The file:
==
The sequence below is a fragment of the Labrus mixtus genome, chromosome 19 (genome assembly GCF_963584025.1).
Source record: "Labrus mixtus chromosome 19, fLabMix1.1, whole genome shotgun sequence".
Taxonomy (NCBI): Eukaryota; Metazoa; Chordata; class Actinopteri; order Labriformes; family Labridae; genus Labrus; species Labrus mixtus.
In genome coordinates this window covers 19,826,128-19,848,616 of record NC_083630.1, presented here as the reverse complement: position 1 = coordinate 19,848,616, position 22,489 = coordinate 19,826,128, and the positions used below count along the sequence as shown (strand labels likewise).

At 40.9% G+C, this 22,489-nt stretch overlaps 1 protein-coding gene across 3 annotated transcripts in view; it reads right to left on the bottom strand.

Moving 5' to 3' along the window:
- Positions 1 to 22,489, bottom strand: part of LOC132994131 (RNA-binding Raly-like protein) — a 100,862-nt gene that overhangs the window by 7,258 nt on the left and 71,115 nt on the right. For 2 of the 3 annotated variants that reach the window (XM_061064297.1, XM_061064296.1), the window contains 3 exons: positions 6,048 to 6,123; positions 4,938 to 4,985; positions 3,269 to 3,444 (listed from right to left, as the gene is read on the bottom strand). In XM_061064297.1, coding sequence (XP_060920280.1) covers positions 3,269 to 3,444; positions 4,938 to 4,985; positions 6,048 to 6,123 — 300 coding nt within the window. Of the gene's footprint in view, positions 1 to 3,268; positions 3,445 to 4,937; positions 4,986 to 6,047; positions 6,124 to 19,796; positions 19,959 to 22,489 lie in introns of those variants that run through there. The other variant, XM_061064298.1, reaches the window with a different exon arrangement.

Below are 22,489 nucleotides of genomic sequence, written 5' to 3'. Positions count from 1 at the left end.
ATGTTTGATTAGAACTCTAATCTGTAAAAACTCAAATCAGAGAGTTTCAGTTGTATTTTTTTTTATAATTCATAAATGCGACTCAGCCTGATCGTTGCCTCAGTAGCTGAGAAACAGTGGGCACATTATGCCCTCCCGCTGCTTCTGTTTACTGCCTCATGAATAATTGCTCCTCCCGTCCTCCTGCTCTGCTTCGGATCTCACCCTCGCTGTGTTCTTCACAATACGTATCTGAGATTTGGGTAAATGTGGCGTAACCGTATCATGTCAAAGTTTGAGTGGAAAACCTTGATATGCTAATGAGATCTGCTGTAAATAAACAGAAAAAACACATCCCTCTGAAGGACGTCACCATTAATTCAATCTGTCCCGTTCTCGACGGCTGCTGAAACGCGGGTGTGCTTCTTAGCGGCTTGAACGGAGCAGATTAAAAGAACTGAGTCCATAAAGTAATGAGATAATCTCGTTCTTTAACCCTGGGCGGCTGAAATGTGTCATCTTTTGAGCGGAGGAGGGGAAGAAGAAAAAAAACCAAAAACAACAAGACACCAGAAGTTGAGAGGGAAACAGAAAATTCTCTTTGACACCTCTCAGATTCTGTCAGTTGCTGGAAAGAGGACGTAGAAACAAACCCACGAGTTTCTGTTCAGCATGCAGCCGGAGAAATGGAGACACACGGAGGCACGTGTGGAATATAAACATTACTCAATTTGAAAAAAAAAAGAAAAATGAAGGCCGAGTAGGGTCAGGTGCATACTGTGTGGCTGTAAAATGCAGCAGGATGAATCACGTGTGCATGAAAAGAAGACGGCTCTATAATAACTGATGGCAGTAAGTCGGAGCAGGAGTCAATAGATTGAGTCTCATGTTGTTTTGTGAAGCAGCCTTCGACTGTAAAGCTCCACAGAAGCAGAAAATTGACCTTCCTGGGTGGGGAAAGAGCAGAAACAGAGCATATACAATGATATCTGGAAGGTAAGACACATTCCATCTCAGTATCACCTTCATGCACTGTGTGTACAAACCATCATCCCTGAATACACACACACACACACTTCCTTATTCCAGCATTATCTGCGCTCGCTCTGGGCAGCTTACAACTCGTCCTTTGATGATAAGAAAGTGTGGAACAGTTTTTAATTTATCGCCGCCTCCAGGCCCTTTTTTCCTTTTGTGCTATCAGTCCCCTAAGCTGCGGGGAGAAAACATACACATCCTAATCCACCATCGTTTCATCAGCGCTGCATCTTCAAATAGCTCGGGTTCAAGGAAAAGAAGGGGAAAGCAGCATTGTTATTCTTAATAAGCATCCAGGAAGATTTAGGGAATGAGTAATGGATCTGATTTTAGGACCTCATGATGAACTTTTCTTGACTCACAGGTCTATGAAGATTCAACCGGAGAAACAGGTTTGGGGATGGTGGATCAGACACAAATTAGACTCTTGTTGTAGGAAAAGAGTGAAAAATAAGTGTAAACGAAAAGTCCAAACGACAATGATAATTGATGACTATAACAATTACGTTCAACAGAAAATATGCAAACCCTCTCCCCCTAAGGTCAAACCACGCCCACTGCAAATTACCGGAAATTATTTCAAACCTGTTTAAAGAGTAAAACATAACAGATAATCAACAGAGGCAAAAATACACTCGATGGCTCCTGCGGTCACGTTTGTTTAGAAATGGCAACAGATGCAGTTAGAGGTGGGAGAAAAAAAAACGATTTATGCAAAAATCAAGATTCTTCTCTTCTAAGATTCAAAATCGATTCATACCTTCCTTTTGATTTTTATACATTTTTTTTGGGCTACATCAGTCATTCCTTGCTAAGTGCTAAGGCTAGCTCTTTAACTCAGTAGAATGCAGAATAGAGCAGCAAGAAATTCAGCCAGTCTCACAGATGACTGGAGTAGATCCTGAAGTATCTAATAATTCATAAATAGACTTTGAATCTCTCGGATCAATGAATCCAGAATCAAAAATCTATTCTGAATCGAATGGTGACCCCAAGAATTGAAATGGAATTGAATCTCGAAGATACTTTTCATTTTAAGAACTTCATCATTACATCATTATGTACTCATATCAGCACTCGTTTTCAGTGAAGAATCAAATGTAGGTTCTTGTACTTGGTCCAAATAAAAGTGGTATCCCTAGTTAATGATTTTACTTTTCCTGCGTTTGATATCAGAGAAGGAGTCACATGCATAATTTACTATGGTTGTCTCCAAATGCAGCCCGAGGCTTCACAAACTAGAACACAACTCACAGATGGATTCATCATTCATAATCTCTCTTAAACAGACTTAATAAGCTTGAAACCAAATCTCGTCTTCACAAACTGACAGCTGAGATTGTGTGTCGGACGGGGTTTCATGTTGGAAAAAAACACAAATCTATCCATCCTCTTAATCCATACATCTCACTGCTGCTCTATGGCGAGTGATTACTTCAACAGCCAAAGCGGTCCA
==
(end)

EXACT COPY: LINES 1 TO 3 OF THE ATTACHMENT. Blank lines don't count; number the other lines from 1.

The sequence below is a fragment of the Labrus mixtus genome, chromosome 19 (genome assembly GCF_963584025.1).
Source record: "Labrus mixtus chromosome 19, fLabMix1.1, whole genome shotgun sequence".
Taxonomy (NCBI): Eukaryota; Metazoa; Chordata; class Actinopteri; order Labriformes; family Labridae; genus Labrus; species Labrus mixtus.